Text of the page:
Scott Creek Conservation Park – Almanda Project – Year 2
This Project began with a concerted fund-raising effort last year. With this very important and ambitious project, we hope to achieve, not just the restoration of native habitat to these creek systems but create a model for other Friends Groups and private land managers, for the way it can be achieved.
The most important aspect of the Almanda Project is that it will entail monitoring of every aspect of our restoration work, pre and post on ground work and crucially, we will be auditing this work to ensure the best outcomes for all native species, not just plants.
We believe that for the long term recovery of degraded ecosystems, comprehensive and pro-active monitoring is the only way of measuring success. It is not good enough to view the eradication of weed species and the return of a few native species as an end in itself.
An overall long-term plan for this restoration work is essential as the work needs to be conducted in a staged and methodical way. This will prevent too much habitat loss in the short term and to allow the recovery of these areas before moving on. The welfare of all native species dependant on these areas, from invertebrates to reptiles, birds and mammals, is central to our work.
By carrying out detailed surveys using a system called ‘BushRAT’ (Bush Rapid Assessment Technique), regular, future follow-up surveys will then be measured against the baseline surveys. This will allow us to see gains, losses or no change to native vegetation, weed cover/density and bird and mammal numbers. Every aspect of this project will be monitored regularly to ensure the best possible outcomes.
Since fund-raising ended in 2014, the Friends of Scott Creek CP have organized biological surveys of three of the eight targeted creek systems. Once the surveys were completed, blackberry spraying and brush-cutting of tracks to assist access to difficult to reach infestations began.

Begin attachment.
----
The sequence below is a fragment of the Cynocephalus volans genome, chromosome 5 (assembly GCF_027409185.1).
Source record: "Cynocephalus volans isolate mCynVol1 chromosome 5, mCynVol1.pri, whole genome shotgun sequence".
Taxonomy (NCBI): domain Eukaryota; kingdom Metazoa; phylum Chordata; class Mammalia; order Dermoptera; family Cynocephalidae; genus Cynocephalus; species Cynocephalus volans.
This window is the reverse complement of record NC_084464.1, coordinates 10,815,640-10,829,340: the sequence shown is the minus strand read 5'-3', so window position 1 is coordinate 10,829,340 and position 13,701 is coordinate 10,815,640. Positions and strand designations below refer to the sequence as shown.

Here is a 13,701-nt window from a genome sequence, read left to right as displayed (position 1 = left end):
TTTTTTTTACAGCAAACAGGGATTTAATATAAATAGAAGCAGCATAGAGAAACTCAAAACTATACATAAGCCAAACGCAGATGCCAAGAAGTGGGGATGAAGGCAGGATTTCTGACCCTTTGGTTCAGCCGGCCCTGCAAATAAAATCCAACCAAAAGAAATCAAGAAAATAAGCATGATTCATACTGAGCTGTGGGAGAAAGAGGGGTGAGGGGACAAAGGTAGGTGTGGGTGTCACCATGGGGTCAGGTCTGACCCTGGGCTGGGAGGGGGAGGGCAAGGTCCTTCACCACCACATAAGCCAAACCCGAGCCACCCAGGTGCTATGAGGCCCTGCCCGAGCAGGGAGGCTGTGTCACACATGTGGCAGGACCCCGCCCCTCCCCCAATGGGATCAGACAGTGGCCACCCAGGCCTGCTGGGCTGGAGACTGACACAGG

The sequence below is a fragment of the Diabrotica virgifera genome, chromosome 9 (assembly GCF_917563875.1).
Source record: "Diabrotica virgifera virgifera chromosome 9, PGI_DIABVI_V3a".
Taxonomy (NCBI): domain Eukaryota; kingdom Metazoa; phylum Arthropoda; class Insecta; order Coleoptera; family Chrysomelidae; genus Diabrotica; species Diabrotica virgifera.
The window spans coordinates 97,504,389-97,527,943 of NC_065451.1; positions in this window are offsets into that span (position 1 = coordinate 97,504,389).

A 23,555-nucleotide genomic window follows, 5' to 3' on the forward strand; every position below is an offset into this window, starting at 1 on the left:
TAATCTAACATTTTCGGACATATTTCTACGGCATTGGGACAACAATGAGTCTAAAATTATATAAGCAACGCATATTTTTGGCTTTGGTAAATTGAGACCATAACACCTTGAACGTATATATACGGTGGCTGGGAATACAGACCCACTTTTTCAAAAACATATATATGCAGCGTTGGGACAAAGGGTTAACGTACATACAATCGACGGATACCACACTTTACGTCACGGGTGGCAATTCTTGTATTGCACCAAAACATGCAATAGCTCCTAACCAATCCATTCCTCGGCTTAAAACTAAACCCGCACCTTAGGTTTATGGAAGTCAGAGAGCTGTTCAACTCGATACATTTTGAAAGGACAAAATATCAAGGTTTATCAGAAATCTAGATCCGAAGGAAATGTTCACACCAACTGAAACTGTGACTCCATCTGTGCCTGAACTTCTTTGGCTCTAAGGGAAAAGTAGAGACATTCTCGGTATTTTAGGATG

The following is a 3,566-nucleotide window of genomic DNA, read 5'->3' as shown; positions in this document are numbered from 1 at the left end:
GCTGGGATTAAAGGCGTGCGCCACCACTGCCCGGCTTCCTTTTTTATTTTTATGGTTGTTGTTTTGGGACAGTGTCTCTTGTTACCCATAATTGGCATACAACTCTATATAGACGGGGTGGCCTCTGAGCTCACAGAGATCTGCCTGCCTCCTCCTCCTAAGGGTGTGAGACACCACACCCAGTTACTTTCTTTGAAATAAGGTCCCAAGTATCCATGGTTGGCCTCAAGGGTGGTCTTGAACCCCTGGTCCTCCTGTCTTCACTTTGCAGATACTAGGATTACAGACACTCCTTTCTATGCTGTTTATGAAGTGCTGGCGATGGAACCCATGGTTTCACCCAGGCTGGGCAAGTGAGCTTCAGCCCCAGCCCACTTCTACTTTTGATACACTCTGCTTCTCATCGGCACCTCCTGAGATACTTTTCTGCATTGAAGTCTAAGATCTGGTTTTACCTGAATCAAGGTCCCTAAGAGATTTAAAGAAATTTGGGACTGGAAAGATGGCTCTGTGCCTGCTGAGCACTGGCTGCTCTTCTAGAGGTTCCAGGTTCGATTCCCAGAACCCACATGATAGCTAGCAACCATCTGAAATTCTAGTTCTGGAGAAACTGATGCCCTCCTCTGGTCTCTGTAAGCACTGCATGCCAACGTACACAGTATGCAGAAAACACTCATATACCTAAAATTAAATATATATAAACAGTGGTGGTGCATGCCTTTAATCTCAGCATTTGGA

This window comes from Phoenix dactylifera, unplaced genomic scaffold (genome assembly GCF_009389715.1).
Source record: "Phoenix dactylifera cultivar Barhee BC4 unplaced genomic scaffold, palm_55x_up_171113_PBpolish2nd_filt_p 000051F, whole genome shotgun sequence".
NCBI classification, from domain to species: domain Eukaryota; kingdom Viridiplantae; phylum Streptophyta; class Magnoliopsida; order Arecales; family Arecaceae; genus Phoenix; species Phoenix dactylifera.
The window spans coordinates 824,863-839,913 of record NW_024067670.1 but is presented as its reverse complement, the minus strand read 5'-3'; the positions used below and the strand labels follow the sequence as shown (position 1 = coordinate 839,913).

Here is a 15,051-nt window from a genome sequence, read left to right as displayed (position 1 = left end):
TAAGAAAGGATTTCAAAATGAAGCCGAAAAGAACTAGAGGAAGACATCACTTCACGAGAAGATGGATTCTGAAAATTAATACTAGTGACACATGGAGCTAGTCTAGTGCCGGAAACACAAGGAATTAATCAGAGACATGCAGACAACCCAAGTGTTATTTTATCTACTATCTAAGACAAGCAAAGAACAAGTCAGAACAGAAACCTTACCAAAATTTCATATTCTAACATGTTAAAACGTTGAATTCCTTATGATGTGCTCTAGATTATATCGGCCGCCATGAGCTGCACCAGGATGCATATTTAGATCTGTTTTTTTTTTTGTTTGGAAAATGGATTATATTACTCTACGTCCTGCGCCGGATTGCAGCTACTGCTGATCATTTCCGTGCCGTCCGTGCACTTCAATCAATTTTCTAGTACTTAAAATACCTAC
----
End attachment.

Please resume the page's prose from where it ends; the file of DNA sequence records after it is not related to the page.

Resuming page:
Work has commenced on the Almanda Creek System with all the infestations of blackberries sprayed or hand weeded along the system. During the survey Slender Twig-rush, Baumea gunnii ,Rare for SA, was discovered which is the first time it has been recorded in the Park. The Ruddy Ground-fern (Hypolepis rugosula), Rare SA, was also found during spraying. This fern had not previously been recorded in this part of the park before and is known only from a few small populations in Scott Creek CP. This creek is a safe refuge for the Mountain Galaxias. As trout and red-fin perch are unable to access this creek, the Galaxias are safe from predation. Working bees have targeting this area removing blackberry, introduced mint, water cress, introduced grasses and medics that were choking the system. An extensive Erica infestation has been eradicated at the headwaters of Almanda Ck.
In the Viminaria Creek system a new population of the State Vulnerable Water Blinks (Montia fontana), was discovered. There are only two other populations in the Park and this is the largest. Yorkshire fog grass is encroaching on this site and much of it has already been manually removed by the Friends. A nearby infestation of the sticky weed Stinkwort, (Ditrichia graveolans) has also been eradicated.
In Bush Rat Creek tracks were slashed up the middle of the targeted area of the creek line as the blackberry infestation is very wide. Blackberry spraying has been carried out with the mid-section of creek line being left until the end sections have recovered and begun to regenerate. It is important that the work be carried out in an orderly fashion so that wildlife, such as the Nationally Endangered Southern Brown Bandicoot, are not threatened further. Several side creeks were also treated. A significant section of this creek line is a Manna Gum Woodland over Silky Tea Tree, both of which are rated as Vulnerable in the MLR. Much of the tea-tree was swamped by blackberry with no likelihood of recruitment; many plants are senescing and would have disappeared in the next few years. On the nearby North Bushrat Ck, Friends and a contractor have slashed tracks through blackberry and freed up populations of many small, uncommon & rare bog plants. Regrowth willows have also been treated
All funds raised will allow us to continue this important work. Donations to this project will be accepted by the “Friends of Parks Gift Fund” – A Public Fund Registered as a Tax Deductible Gift Fund.